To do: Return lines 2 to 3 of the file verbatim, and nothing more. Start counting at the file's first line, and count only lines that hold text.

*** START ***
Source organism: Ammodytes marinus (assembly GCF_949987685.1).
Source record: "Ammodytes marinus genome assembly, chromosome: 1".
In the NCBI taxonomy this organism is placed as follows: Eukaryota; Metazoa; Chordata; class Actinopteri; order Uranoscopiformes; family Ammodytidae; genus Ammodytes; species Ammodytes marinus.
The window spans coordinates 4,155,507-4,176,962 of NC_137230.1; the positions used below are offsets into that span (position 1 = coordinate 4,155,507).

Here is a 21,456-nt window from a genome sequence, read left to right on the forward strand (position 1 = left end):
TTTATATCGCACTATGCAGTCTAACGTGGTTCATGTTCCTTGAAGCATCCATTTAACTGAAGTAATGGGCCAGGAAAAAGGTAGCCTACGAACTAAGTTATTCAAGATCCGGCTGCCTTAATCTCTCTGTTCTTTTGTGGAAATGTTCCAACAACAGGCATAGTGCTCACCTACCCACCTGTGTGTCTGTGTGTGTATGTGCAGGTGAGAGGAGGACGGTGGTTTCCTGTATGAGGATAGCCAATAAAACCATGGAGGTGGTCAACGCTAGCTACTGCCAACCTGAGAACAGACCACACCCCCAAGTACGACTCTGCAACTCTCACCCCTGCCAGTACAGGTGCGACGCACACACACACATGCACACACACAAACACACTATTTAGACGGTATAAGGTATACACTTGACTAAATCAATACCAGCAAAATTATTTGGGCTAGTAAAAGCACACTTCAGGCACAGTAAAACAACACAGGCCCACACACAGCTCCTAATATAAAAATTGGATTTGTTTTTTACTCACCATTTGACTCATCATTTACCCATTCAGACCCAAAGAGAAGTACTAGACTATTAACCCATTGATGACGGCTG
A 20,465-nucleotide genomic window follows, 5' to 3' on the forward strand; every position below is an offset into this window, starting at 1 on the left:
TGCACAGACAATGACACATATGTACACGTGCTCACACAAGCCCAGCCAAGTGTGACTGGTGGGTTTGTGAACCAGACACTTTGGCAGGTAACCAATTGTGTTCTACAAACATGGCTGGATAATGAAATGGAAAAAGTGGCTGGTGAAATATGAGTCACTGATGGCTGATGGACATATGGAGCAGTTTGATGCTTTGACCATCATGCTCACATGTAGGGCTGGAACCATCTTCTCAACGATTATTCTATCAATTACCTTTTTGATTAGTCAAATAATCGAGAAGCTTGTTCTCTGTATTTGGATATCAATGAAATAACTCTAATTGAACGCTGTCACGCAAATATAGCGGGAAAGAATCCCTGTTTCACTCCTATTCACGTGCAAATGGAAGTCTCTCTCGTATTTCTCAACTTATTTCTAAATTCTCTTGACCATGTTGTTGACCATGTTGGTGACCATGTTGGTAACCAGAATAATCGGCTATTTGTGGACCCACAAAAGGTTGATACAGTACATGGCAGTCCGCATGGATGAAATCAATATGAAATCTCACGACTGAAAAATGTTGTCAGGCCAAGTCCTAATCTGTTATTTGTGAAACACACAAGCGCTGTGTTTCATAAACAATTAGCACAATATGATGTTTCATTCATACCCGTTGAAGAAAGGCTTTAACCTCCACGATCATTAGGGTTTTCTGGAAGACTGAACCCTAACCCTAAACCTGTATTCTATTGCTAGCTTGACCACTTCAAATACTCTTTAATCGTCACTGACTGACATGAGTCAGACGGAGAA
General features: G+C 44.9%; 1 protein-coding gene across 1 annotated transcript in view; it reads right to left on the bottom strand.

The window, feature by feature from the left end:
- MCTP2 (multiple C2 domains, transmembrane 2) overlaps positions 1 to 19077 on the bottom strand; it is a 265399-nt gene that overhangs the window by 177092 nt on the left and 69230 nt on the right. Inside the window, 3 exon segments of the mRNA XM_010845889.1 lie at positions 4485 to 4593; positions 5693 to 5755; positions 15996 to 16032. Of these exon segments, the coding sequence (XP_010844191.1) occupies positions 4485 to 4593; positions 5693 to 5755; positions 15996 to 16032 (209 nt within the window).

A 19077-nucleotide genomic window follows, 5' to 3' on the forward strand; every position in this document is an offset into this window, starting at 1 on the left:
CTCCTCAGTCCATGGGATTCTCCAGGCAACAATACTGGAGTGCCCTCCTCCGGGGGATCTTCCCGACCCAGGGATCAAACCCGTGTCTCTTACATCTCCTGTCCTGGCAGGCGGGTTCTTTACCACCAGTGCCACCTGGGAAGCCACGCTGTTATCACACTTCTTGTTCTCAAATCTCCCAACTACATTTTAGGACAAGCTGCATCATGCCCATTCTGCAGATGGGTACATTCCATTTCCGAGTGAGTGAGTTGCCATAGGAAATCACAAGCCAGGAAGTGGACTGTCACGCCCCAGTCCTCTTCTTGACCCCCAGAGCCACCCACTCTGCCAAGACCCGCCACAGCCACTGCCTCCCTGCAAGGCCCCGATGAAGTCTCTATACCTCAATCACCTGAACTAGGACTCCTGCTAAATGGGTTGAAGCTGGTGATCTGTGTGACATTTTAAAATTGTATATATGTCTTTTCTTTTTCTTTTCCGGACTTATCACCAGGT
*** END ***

Source record: "Ammodytes marinus genome assembly, chromosome: 1".
In the NCBI taxonomy this organism is placed as follows: Eukaryota; Metazoa; Chordata; class Actinopteri; order Uranoscopiformes; family Ammodytidae; genus Ammodytes; species Ammodytes marinus.